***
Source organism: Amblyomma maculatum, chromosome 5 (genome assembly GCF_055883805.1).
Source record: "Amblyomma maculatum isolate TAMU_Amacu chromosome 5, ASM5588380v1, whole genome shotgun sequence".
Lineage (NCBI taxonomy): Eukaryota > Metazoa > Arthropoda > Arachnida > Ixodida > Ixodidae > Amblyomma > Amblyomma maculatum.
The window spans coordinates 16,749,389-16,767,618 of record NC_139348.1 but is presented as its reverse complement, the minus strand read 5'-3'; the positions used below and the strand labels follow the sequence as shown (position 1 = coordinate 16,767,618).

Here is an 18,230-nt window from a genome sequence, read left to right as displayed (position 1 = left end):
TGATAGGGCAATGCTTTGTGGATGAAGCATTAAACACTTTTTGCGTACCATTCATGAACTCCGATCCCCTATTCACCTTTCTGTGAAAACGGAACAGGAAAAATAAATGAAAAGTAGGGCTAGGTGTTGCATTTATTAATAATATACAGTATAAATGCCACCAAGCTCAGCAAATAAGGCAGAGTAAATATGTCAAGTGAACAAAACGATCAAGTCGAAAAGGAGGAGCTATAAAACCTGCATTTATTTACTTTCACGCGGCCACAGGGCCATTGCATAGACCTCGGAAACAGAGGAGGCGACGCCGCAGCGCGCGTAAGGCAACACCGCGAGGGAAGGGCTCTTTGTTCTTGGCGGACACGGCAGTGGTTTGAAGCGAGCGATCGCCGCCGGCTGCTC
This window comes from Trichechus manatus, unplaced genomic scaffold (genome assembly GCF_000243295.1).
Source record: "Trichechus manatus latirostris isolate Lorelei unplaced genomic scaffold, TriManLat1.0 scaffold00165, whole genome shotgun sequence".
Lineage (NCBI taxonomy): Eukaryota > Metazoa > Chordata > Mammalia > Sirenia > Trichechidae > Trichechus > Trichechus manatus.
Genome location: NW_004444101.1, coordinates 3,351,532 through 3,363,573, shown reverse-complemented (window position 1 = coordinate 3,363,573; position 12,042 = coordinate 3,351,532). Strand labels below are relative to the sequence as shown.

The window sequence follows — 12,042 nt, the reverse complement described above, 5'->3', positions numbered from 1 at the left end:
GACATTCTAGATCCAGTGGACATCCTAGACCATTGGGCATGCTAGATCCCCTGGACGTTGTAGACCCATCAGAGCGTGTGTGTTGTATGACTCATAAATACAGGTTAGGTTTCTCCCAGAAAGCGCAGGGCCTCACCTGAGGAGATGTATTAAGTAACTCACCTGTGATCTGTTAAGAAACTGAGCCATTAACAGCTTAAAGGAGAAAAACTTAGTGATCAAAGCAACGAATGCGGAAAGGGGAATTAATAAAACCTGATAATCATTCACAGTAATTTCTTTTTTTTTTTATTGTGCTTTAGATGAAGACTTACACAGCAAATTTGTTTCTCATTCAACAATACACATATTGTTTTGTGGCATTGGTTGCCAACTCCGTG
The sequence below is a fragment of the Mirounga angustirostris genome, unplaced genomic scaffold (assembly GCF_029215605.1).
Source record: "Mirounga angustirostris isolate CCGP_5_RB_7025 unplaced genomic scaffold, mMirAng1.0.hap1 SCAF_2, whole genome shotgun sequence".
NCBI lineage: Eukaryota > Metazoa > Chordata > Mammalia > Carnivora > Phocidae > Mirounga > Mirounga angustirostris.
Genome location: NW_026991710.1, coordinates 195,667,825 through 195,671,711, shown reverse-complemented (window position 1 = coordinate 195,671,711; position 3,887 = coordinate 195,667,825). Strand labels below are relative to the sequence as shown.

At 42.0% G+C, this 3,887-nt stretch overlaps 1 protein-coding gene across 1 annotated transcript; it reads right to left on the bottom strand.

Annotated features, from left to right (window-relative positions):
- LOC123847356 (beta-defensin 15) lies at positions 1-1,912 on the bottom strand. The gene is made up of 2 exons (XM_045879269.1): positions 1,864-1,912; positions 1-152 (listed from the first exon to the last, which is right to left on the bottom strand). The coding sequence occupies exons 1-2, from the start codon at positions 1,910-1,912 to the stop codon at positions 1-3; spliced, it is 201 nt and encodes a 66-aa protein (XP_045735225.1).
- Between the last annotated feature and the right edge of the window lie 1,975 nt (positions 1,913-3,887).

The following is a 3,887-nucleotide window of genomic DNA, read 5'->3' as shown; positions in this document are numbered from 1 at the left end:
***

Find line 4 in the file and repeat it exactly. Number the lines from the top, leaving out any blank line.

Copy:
The window spans coordinates 16,749,389-16,767,618 of record NC_139348.1 but is presented as its reverse complement, the minus strand read 5'-3'; the positions used below and the strand labels follow the sequence as shown (position 1 = coordinate 16,767,618).